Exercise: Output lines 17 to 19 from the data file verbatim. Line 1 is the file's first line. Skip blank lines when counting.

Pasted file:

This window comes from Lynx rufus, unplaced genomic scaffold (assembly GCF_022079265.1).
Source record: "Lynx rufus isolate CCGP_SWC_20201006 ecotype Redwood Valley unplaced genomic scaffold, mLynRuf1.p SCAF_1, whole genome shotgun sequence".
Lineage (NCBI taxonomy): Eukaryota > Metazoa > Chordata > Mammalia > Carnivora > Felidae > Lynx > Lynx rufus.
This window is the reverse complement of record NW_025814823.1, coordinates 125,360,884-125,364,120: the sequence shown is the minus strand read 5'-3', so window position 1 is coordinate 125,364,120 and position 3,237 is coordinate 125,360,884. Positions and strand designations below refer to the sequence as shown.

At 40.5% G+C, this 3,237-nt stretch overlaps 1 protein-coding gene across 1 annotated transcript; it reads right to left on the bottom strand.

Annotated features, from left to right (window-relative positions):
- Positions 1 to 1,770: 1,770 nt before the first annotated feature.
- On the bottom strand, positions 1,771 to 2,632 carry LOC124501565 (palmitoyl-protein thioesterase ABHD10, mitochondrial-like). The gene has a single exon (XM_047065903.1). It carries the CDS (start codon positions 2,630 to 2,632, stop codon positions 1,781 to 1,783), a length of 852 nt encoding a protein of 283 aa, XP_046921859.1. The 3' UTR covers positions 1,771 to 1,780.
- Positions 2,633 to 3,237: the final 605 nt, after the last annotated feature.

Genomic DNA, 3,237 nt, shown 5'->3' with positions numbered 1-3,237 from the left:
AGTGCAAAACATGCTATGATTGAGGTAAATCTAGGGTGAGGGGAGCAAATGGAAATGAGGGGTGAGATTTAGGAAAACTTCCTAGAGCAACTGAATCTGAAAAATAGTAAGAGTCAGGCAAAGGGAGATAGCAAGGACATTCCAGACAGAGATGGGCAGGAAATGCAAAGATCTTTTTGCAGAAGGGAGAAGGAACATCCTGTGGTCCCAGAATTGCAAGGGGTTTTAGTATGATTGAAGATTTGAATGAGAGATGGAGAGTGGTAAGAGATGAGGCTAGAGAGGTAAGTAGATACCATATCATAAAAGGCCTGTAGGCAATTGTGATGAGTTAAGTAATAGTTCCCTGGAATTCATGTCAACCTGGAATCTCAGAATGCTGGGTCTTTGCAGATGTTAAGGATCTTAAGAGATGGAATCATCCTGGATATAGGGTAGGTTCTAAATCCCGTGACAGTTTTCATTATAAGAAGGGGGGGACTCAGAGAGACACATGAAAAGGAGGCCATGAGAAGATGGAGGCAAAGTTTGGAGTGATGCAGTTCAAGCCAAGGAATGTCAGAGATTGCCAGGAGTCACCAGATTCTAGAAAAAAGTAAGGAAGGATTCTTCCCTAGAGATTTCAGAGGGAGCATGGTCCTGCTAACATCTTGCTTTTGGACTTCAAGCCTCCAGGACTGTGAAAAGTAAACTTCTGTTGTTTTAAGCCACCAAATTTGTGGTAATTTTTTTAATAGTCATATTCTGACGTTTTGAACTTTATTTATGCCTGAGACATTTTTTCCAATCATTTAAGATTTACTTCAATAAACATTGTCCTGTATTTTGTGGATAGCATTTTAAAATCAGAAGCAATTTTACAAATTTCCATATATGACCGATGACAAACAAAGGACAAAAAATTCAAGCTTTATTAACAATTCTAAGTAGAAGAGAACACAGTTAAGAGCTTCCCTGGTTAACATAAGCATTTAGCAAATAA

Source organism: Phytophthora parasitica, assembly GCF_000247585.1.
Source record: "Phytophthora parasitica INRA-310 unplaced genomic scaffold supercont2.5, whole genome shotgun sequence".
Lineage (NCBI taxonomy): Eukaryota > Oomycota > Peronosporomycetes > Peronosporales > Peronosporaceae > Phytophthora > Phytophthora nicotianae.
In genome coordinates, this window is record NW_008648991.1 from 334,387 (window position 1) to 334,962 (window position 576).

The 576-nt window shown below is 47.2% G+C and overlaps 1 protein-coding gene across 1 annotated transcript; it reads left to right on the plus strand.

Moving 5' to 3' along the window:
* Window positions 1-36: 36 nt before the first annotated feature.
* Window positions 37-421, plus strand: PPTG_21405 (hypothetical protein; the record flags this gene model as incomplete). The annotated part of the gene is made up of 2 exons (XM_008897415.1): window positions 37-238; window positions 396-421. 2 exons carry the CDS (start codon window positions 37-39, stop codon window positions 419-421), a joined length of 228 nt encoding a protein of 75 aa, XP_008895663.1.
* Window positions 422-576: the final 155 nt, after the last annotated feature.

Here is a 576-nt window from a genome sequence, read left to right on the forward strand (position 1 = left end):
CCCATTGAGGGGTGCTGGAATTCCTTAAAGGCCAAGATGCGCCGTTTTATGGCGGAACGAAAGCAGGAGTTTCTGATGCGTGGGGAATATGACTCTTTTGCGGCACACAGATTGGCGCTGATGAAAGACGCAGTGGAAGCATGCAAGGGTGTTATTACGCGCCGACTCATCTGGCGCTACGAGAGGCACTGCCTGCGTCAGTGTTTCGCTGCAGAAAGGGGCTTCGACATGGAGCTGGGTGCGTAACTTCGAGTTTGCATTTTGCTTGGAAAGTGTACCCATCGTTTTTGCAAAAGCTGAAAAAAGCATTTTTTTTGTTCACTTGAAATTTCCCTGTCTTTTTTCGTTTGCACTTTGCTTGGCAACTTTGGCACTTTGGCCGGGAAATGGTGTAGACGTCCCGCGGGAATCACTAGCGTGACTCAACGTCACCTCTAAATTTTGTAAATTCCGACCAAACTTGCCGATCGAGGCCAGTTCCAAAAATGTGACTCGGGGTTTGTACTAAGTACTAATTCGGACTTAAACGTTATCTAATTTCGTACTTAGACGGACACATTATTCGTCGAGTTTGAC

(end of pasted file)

Moving 5' to 3' along the window:
* Window positions 1-36: 36 nt before the first annotated feature.
* Window positions 37-421, plus strand: PPTG_21405 (hypothetical protein; the record flags this gene model as incomplete). The annotated part of the gene is made up of 2 exons (XM_008897415.1): window positions 37-238; window positions 396-421. 2 exons carry the CDS (start codon window positions 37-39, stop codon window positions 419-421), a joined length of 228 nt encoding a protein of 75 aa, XP_008895663.1.